Friday, November 21, 2014

Protect Your Camera From WebCan Hackers

Now you have seen all the news about hackers posting online live streaming from thousands of webcams all around the world, with USA, Europe having the largest number of  webcams hacked.
So if you have a webcam and to make sure that it will not be streaming for public entertainment, follow these simple rules. Curtsey of FTC.

Keep the software up-to-date. 

The software that comes with your camera needs occasional updates. Register your camera or sign up to get updates to keep the software current. Before you install your new camera, visit the manufacturer’s website to see if there’s a new version of the software available for download. And after you’ve installed the camera, download the updates as soon as you get notice.

Check your camera’s password settings. 

Some IP cameras allow you to turn off the camera’s password requirement. But unless you want to share the feeds from your camera publicly, don’t do it. Set up your IP camera to require a password. Check the camera’s user guide for directions. 

Use a strong password.

Choose a strong password that would be difficult for a stranger to guess rather than using the camera’s default username and password. Those default choices can be public knowledge.

After that, if you are checking your cameras remotely.
Before you access your camera from a phone or mobile device, be sure that the security features are in place for mobile access.

Confirm that your app is up-to-date.  

Check the app developer’s website, or use your mobile app marketplace to check for updates.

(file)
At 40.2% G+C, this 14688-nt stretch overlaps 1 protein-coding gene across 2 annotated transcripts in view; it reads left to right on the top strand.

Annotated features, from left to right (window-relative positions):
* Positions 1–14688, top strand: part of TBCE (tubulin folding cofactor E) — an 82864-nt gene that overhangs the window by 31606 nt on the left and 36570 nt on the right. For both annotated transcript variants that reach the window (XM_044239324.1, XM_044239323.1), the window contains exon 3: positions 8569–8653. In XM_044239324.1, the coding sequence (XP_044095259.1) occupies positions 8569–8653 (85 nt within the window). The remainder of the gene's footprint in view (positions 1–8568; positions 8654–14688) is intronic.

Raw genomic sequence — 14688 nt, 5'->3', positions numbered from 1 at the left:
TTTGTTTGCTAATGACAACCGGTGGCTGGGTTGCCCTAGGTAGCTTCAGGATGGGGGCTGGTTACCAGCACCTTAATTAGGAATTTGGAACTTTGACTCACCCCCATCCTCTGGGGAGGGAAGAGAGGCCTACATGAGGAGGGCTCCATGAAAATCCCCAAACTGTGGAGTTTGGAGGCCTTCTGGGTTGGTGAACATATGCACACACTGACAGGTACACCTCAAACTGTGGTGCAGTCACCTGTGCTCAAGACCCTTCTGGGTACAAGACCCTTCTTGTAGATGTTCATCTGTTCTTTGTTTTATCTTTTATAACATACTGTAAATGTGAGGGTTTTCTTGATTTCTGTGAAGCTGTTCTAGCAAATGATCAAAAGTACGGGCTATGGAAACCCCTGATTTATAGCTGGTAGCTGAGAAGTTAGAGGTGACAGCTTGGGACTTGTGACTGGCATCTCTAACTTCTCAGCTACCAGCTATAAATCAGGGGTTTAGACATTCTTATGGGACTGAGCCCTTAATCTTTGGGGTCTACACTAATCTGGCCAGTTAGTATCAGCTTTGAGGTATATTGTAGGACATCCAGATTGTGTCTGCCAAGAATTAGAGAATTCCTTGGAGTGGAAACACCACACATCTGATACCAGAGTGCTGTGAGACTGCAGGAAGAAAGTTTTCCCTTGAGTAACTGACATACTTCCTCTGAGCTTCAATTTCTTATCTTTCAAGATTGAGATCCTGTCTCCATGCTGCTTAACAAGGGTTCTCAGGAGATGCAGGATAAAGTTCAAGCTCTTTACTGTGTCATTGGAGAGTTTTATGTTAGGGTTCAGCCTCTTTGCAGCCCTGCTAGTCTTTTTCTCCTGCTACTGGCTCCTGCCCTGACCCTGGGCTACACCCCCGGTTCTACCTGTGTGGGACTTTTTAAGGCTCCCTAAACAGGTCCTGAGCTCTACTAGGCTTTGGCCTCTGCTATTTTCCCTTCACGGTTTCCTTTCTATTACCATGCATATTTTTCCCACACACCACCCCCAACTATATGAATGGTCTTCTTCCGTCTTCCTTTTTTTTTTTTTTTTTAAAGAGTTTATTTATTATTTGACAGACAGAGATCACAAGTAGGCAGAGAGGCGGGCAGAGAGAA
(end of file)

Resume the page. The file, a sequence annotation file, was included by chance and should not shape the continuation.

Practice secure access.

Use a strong password, and consider logging out of the app when you’re not using it. That way, no one else can access the app if your phone is lost or stolen. 

Password-protect your phone or mobile device. 

Even if your app has a strong password, it’s best to protect your phone with one, too.

Use a secure Wi-Fi connection. 

A camera’s mobile app might not provide the same level of security as its website. So, even if your camera uses https on its website, that doesn’t guarantee that the camera’s mobile app will use encryption, too.
If the mobile app doesn’t encrypt your information, and you use the mobile app on an unsecured Wi-Fi network, troublemakers could intercept your video feed or your password. To protect your privacy, resist using the mobile app from a public Wi-Fi hotspot. Instead, use your phone’s internet browser and go to your camera’s login page. Look for https at the beginning of the URL so you know your information is encrypted.
It’s also a good idea to change the settings on your mobile device so that it doesn’t automatically connect to nearby Wi-Fi.

On Guard Online (


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